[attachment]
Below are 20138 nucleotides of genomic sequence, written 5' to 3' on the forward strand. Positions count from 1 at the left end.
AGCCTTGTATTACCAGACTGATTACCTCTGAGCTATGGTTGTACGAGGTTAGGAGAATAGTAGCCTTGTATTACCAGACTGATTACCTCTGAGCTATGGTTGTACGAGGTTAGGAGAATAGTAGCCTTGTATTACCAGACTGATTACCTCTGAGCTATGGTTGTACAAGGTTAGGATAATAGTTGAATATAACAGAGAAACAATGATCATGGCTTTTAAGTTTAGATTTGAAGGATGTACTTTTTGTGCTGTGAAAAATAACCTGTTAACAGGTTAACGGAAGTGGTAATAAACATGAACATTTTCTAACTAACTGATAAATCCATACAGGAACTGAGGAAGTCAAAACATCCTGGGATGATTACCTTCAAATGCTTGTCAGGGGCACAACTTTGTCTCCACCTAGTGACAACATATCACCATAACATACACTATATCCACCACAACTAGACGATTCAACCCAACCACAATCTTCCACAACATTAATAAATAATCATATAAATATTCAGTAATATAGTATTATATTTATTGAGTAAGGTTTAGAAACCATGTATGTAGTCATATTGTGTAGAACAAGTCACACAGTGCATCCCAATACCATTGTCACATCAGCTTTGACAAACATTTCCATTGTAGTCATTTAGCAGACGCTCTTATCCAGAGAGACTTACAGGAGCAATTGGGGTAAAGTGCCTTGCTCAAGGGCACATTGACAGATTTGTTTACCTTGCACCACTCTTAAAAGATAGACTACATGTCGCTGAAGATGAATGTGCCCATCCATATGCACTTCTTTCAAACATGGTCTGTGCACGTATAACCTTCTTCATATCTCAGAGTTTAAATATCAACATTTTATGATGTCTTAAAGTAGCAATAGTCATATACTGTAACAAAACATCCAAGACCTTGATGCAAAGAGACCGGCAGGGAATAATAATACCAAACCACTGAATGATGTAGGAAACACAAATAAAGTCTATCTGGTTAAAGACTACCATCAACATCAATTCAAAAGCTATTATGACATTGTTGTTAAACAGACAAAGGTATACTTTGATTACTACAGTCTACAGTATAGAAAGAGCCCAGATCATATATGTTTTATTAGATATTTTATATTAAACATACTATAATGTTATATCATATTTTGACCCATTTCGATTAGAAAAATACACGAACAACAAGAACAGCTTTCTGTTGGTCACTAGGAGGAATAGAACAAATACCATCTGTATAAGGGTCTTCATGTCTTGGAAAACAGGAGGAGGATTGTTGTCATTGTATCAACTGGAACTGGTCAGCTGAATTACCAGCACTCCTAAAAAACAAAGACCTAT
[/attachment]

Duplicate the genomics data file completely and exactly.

Below are 20138 nucleotides of genomic sequence, written 5' to 3' on the forward strand. Positions count from 1 at the left end.
AGCCTTGTATTACCAGACTGATTACCTCTGAGCTATGGTTGTACGAGGTTAGGAGAATAGTAGCCTTGTATTACCAGACTGATTACCTCTGAGCTATGGTTGTACGAGGTTAGGAGAATAGTAGCCTTGTATTACCAGACTGATTACCTCTGAGCTATGGTTGTACAAGGTTAGGATAATAGTTGAATATAACAGAGAAACAATGATCATGGCTTTTAAGTTTAGATTTGAAGGATGTACTTTTTGTGCTGTGAAAAATAACCTGTTAACAGGTTAACGGAAGTGGTAATAAACATGAACATTTTCTAACTAACTGATAAATCCATACAGGAACTGAGGAAGTCAAAACATCCTGGGATGATTACCTTCAAATGCTTGTCAGGGGCACAACTTTGTCTCCACCTAGTGACAACATATCACCATAACATACACTATATCCACCACAACTAGACGATTCAACCCAACCACAATCTTCCACAACATTAATAAATAATCATATAAATATTCAGTAATATAGTATTATATTTATTGAGTAAGGTTTAGAAACCATGTATGTAGTCATATTGTGTAGAACAAGTCACACAGTGCATCCCAATACCATTGTCACATCAGCTTTGACAAACATTTCCATTGTAGTCATTTAGCAGACGCTCTTATCCAGAGAGACTTACAGGAGCAATTGGGGTAAAGTGCCTTGCTCAAGGGCACATTGACAGATTTGTTTACCTTGCACCACTCTTAAAAGATAGACTACATGTCGCTGAAGATGAATGTGCCCATCCATATGCACTTCTTTCAAACATGGTCTGTGCACGTATAACCTTCTTCATATCTCAGAGTTTAAATATCAACATTTTATGATGTCTTAAAGTAGCAATAGTCATATACTGTAACAAAACATCCAAGACCTTGATGCAAAGAGACCGGCAGGGAATAATAATACCAAACCACTGAATGATGTAGGAAACACAAATAAAGTCTATCTGGTTAAAGACTACCATCAACATCAATTCAAAAGCTATTATGACATTGTTGTTAAACAGACAAAGGTATACTTTGATTACTACAGTCTACAGTATAGAAAGAGCCCAGATCATATATGTTTTATTAGATATTTTATATTAAACATACTATAATGTTATATCATATTTTGACCCATTTCGATTAGAAAAATACACGAACAACAAGAACAGCTTTCTGTTGGTCACTAGGAGGAATAGAACAAATACCATCTGTATAAGGGTCTTCATGTCTTGGAAAACAGGAGGAGGATTGTTGTCATTGTATCAACTGGAACTGGTCAGCTGAATTACCAGCACTCCTAAAAAACAAAGACCTAT